This section is from the book "Clothing And Health. An Elementary Textbook Of Home Making", by Helen Kinne. Also available from Amazon: Clothing And Health.
Suppose you decide about the pattern for your nightdresses, and send for the cloth and pattern.
A kimono nightdress. Miss James has a book of patterns; perhaps your teacher has. Let us look at them. Here are the nightdresses. This picture (Fig. 37) is a kimono nightdress; that means the sleeves are cut with the gown all in one, not made separately and sewed in. This name kimono is Japanese and means a loose garment. The picture shows a Pleasant Valley girl in a kimono nightdress. Miss James says there is only one piece to this pattern and the nightdress is easy to make. The way to measure for the amount of material for such a gown is to take the length from the shoulder at the side of the neck to the floor and add three inches for a hem. This gown can be cut without any shoulder seams, all in one piece. So you will need twice the length from shoulder to floor and hem. Why? If the cloth is one yard or more wide, it will not be necessary to piece the gown; so be sure to choose material which is a yard wide. Is there any one now who does not know how to measure for the material for the kimono nightdress? Let all write an order for a kimono nightdress pattern and for the muslin. Take each other's measures first and add together the amount of cloth needed. It will be easier to send one order for all. The best letter will be chosen to send to the store. As some girls are large and some small for their ages, it will be wise to order one pattern 12-year size, and another 14-year size.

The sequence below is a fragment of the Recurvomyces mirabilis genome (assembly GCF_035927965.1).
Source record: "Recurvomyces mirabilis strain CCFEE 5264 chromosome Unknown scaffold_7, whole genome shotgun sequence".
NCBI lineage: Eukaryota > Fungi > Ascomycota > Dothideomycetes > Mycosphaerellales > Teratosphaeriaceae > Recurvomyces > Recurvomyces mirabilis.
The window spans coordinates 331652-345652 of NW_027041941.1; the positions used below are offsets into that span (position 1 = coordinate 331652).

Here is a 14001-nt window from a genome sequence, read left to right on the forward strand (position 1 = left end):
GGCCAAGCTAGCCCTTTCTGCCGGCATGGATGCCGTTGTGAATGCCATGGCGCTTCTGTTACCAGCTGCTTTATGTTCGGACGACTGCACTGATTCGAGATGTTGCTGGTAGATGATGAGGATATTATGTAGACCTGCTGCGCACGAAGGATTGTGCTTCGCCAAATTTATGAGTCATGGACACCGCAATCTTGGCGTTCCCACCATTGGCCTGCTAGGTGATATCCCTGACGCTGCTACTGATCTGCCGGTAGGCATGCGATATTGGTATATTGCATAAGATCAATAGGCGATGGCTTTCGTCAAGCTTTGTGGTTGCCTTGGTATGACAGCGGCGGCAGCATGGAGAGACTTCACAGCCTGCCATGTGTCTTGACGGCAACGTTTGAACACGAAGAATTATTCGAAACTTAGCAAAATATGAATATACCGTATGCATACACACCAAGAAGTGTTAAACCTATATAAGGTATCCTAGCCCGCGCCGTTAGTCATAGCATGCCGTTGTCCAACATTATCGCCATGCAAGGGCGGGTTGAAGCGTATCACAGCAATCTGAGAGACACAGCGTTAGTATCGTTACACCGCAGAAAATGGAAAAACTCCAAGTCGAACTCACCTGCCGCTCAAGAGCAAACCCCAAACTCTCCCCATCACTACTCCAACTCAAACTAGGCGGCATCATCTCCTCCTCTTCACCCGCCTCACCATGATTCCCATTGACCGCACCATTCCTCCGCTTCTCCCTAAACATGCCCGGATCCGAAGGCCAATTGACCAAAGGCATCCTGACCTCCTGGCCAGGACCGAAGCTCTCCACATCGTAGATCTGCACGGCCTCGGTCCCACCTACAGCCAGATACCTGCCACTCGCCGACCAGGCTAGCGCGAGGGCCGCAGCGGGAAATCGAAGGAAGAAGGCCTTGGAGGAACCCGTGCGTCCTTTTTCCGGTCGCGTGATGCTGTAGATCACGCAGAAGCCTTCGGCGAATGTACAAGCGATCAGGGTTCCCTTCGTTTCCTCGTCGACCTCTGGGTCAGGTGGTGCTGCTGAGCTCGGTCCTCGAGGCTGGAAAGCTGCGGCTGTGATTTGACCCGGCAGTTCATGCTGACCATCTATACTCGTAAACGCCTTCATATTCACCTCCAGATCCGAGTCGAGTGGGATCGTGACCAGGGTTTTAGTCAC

Fig. 37. - A Pleasant Valley girl in a kimono nightdress.
I. How much cloth will be needed for a kimono nightdress if the measure of the girl from shoulder to floor is 55 inches? How much do you suppose the Pleasant Valley girl in the picture needed?